Hayward Tyler: Electric Tugs Eliminate Need for Forklifts
Hayward Tyler has created leaner, more efficient flowline production systems using the MasterTug range. Driving more flexible processes, the manufacturer has seen a significant reduction in overhead crane and forklift use, improving safety and maximising efficiency.
Hayward Tyler is a global market leader in the manufacture of performance critical electric motors and pumps. Variations of applications and environments determine their shape, size and weight. The specialist motors and pumps can vary in size up to 6 metres in length, 1.5 metres in width and weigh up to 40 tonnes. Such variations can present a logistical challenge within production processes thus requiring a solution to establish methods for moving products with different specifications whilst maintaining flow efficiency.
Hayward Tyler previously used an overhead crane to lift motors/pumps and lower them onto trestle frames. Individual or groups of engineers would then work on or add components to the motor/pump before it was transferred to a successive work station. Transfers were frequent and would not always flow in the same direction. At sections where the two parallel overhead cranes did not meet, a forklift would be used to transport motors/pumps between cranes. This slowed the manufacturing process, reduced efficiency and increased costs.
Hayward Tyler has adopted a more efficient ‘flowline’, by adopting a single piece process perfected by the aerospace industry. All workstations follow a straight line and continue on from each other successively. This means that the base product starts from one end and is completed at the other end of the workshop floor.
Despite changing the flow of work, it was envisaged that overhead cranes would still be used for frequent lifting and moving. To reduce the need for transporting products between work areas and allow for more tasks to be performed at each station, Hayward Tyler developed a series of patented ‘intelligent’ workstations. Referred to as Crusers by the company, these bespoke pieces of equipment hold the motor/pump. In addition to providing support for them, individuals are also able to alter the height of the workstation or rotate the product. This allows the engineers to complete more tasks at a single workstation with increased safety and ease. Making the Crusers manoeuvrable has further reduced the need of overhead cranes.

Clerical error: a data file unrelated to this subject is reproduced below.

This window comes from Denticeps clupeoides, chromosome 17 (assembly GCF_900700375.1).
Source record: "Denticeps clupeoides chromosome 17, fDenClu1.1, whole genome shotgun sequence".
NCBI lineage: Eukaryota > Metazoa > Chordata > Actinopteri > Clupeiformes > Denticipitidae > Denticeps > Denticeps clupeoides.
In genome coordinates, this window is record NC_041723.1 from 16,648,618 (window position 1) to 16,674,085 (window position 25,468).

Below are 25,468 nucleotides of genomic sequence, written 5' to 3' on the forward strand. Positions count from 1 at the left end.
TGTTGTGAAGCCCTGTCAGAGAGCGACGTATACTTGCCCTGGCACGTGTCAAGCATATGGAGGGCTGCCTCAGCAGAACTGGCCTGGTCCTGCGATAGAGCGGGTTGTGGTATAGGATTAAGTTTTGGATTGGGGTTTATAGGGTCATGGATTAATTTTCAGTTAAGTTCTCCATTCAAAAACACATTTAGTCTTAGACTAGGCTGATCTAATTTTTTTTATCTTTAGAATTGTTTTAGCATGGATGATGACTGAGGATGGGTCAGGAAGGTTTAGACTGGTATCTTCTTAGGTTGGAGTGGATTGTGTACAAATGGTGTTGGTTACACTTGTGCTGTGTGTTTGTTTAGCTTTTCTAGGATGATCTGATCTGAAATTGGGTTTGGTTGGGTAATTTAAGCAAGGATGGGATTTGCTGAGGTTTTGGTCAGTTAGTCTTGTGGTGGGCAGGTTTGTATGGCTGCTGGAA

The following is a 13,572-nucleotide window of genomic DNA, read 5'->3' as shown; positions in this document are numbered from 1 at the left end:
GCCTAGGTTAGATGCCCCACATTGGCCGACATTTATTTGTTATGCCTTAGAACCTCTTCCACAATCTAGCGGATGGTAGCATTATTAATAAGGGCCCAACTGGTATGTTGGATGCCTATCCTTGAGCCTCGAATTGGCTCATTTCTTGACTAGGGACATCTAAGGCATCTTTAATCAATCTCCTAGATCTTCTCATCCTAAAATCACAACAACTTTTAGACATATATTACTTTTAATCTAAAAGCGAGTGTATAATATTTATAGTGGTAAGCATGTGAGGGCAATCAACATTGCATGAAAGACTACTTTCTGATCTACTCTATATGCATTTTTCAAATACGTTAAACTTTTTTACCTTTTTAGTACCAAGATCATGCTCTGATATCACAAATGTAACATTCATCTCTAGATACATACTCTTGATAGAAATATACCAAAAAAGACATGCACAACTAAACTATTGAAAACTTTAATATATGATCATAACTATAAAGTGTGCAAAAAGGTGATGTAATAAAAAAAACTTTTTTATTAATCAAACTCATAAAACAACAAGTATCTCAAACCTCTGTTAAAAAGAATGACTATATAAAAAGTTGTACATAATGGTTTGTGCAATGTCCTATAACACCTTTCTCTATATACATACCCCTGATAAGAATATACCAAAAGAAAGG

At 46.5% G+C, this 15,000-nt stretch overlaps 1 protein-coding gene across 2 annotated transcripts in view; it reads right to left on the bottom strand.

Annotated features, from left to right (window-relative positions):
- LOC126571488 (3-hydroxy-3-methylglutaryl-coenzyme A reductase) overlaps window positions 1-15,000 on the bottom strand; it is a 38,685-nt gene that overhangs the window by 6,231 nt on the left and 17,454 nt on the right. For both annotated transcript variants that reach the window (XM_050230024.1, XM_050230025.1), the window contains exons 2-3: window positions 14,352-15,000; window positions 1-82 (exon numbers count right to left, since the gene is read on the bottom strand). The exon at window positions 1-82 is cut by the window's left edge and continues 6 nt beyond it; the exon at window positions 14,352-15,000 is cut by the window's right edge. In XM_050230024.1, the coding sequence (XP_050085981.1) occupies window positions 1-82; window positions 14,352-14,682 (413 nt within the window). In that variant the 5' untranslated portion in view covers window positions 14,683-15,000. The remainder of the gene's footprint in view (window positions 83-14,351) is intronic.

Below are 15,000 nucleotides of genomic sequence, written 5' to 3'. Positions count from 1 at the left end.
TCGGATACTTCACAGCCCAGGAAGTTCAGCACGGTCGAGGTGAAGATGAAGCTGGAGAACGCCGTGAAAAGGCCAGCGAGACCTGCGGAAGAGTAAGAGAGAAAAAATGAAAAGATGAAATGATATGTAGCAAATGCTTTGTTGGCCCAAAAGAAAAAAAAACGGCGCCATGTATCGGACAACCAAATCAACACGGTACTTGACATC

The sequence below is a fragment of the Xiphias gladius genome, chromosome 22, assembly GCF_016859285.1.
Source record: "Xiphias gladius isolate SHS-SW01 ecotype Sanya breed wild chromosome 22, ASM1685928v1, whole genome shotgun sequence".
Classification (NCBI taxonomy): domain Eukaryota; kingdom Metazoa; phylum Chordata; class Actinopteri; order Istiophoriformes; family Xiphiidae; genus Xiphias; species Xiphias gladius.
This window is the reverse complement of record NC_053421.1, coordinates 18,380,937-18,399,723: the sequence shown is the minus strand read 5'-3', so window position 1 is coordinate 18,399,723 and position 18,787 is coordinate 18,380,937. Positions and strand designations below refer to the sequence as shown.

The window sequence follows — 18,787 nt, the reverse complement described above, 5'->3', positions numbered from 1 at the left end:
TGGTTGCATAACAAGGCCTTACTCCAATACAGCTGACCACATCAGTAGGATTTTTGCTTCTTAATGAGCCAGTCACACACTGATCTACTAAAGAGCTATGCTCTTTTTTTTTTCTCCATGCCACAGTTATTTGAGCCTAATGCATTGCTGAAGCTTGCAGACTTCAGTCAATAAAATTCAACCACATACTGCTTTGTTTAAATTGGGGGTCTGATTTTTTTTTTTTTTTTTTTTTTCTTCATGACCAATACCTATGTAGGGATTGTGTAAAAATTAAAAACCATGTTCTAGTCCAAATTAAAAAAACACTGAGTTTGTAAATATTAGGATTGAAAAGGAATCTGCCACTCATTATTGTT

“The need for manoeuvrability led us to explore options for locomotives or electric tugs that could attach to the Crusers. The challenge was to find a reliable propulsion system that could handle the weights, allowing precision manoeuvres.”Oliver Buhlinger, Continuous Improvement EngineerHayward Tyler
This led to the discovery of MasterMover...
MasterMover’s MT1500+ presented impressive specifications with the capability of moving wheeled loads weighing up to 15 tonnes. To compare options, the MT1500+ was tested against a competitor’s tug. Both machines were used to transport a 9.7 tonne load. Oliver explained, “the key benefit of the MasterMover tug was the manoeuvrability. The emergency stop button could bring the machine and load to an immediate halt safely and the operation was very smooth. Hayward Tyler’s operators were given a customer questionnaire and the results meant we just ‘had to go’ with the MasterMover tug.” Hayward Tyler has already purchased an MT1500+ and is currently in the process of acquiring a MT2000+ for loads of up to 20 tonnes on castors and 80 tonnes on rails.
The partnership of Cruser and electric tug has seen a 50% drop in the use of overheads cranes. What’s more, the need for a forklift to bridge the gap between two cranes has been eliminated completely. Hayward Tyler is now forklift-free in pedestrian areas. This aids in meeting the “Fit for Nuclear” safety requirements as Hayward Tyler is part of the Civil Nuclear Sharing in Growth programme.
Such is the success of the Cruser and MasterMover electric tug combination that Hayward Tyler is already looking for further expansion of the product and expanding its application into other areas of manufacturing using its Luton based Centre of Excellence as a ‘shop-front’ for the art of the possible.